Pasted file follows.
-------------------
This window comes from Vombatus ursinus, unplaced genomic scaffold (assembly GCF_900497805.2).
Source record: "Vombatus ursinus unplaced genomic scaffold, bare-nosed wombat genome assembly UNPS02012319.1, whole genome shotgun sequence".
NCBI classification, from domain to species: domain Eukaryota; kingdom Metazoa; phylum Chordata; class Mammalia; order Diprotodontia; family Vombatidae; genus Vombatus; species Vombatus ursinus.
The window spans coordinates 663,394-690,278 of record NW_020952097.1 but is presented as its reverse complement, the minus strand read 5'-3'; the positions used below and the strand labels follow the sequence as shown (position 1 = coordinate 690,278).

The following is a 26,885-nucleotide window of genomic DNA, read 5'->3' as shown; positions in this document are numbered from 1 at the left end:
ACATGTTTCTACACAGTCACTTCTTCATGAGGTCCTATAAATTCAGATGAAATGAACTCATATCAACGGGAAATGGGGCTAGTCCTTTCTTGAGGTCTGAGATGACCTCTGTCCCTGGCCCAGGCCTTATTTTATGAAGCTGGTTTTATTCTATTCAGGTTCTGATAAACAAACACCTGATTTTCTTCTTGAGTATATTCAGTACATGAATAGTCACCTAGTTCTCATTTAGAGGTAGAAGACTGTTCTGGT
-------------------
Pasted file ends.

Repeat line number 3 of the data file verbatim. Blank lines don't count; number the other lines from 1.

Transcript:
NCBI classification, from domain to species: domain Eukaryota; kingdom Metazoa; phylum Chordata; class Mammalia; order Diprotodontia; family Vombatidae; genus Vombatus; species Vombatus ursinus.